Do they have us where they want us (and who are “they” anyhow?) and is there a more effective way to respond to change, rather than simply reacting?shooting-fish-in-a-barrel



I think that may be what my trainees are waiting to hear from me.






  1. Jim,

    About 15 years ago I sent some poetry I had written to my old college English professor. He was interested in why. I think many English professors would make good psychiatrists. I told him my usual complaints about the beating I was taking at the time and he said:

    “You should never really doubt your profession. With the time and energy you have put in so far it would be a mistake to think about doing something else.”

    At the time, I was shocked. He was a very liberal bright guy telling me to stay on the conservative path. No chasing dreams here. No doing what feels right. In retrospect he was right of course.

    Your thoughts about engineering are interesting. I am a member of the IEEE, not because I am an engineer but because I worked with electrical engineers on EEG projects back in the 1990s. I noticed right away that I have the personality of an engineer. I had to read their literature and still read it from time to time. I am currently fantasizing about getting an engineering degree in retirement. If young people ask me, I often recommend they consider engineering rather than medicine. If they are girls or women, I add the argument that in all of the engineering and science literature I read there is a movement to get more women in both fields and I add an additional recommendation on that basis.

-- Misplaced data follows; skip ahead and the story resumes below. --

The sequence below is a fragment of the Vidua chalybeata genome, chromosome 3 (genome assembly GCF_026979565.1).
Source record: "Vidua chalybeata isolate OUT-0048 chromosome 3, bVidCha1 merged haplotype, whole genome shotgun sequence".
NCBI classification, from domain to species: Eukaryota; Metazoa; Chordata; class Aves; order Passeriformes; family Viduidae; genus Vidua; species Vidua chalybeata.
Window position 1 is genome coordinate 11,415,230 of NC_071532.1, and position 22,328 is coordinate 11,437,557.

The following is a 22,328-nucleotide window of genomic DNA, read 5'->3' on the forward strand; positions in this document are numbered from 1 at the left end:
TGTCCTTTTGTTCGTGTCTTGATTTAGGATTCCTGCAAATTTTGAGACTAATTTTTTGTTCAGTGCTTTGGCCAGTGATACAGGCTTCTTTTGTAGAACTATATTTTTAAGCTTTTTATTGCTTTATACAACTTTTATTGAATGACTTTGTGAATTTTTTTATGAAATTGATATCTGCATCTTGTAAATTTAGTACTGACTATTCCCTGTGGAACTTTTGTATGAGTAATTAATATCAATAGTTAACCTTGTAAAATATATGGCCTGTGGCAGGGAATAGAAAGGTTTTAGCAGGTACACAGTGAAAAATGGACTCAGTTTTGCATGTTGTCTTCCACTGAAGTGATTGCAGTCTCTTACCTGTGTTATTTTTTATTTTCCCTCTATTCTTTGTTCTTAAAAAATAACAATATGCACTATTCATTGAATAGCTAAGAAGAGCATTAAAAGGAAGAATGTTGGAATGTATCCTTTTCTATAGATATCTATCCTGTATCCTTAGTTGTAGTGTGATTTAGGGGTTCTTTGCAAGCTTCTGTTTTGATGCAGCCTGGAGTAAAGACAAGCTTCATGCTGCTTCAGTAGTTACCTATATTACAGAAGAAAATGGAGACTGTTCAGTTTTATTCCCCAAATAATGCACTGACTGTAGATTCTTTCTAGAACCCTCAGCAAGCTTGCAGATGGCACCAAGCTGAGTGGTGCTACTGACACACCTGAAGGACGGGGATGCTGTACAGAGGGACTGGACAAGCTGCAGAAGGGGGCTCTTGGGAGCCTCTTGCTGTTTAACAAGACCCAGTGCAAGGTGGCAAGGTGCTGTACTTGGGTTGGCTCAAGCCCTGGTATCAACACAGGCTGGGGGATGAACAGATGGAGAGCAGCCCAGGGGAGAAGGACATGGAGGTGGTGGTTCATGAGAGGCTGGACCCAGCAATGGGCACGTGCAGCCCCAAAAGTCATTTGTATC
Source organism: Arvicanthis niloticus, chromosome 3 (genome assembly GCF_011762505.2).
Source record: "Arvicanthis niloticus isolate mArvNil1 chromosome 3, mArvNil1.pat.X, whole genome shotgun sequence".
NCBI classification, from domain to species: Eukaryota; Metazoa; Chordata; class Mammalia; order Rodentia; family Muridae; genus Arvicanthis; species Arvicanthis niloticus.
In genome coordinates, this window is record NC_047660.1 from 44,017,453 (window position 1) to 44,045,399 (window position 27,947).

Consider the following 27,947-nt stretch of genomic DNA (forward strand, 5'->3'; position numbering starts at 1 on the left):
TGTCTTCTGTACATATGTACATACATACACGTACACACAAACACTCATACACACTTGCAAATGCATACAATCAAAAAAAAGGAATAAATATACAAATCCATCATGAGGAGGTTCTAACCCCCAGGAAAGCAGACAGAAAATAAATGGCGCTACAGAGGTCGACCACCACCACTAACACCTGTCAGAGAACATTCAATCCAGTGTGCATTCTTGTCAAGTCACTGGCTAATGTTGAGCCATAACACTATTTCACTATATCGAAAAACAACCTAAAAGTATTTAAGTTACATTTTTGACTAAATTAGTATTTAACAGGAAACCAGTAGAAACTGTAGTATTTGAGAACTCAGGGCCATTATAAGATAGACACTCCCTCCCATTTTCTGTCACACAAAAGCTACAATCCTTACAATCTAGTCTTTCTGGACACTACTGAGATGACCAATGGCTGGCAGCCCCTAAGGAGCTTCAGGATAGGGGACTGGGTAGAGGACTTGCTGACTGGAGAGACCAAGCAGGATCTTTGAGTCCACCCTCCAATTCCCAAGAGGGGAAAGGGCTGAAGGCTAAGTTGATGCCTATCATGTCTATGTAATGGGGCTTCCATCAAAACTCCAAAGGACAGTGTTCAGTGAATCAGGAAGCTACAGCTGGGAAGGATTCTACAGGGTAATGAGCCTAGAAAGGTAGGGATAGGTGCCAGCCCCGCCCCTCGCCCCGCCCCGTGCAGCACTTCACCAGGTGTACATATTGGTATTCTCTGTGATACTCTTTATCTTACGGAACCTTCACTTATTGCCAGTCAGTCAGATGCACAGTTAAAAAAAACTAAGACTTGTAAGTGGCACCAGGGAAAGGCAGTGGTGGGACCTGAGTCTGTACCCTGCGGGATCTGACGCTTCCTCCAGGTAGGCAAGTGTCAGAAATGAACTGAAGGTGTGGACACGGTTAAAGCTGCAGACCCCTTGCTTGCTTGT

At the level of people already in another field of medicine, it is a different matter. I have not seen it studied, but if I had to guess I would say that psychiatry attracts more MDs who have been specialists in other fields than any other specialty. Some of my mentors started out as internists and cardiologists. I can recall having a patient with severe bipolar disorder who had a QTc of 520 msec. I located an author in the literature who also co-authored a large study on post-MI depression and sent him an e-mail. He called me with the recommendation of what atypical to use. In that call I learned that he started out as a Cardiologist. I have also talked with many colleagues in the physicians’ dining area who were fascinated by our field but also repelled by various aspects like trying to figure out who was suicidal or dealing with agitated, angry and demanding people. Even more interesting, I have talked with some specialists who think, talk, and act like psychiatrists even though they are highly skilled in their own specialties.